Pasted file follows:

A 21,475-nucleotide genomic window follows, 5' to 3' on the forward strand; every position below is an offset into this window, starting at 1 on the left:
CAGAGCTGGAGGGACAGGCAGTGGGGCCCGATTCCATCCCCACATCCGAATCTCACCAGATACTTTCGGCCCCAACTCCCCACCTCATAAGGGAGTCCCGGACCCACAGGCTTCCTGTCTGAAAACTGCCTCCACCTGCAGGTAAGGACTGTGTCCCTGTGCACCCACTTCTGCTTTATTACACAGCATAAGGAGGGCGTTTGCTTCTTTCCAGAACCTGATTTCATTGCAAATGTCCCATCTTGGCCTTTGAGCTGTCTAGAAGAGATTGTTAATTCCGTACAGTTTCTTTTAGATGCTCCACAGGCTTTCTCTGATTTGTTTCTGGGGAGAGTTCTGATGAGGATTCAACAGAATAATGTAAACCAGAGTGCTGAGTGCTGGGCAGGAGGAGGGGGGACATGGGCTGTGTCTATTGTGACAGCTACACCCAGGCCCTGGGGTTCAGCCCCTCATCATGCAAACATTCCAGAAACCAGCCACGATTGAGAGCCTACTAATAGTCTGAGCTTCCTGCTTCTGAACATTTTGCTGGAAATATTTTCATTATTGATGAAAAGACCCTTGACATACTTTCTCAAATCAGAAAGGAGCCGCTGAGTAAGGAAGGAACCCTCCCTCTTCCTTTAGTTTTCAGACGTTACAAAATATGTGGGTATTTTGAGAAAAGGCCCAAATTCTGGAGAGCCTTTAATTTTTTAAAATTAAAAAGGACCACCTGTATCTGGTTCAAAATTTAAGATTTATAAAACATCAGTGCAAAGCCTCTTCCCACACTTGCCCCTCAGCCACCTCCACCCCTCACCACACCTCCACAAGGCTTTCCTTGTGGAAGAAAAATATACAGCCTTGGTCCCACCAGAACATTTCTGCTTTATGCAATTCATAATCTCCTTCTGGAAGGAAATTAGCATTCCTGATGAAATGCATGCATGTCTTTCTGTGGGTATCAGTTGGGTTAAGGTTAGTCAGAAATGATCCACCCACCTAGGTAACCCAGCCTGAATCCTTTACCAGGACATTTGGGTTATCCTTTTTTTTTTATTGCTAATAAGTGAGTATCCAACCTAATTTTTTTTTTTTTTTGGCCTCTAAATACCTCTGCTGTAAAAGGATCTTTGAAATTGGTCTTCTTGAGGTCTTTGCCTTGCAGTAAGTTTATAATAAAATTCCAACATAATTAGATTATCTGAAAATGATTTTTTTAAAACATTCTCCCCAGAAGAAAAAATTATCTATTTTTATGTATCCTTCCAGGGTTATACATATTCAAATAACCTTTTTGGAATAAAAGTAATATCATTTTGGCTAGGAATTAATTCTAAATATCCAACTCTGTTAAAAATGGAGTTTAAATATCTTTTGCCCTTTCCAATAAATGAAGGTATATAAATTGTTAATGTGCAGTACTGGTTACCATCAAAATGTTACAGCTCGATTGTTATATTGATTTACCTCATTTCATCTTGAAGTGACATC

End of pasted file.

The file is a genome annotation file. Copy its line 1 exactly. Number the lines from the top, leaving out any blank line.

A 21,475-nucleotide genomic window follows, 5' to 3' on the forward strand; every position below is an offset into this window, starting at 1 on the left: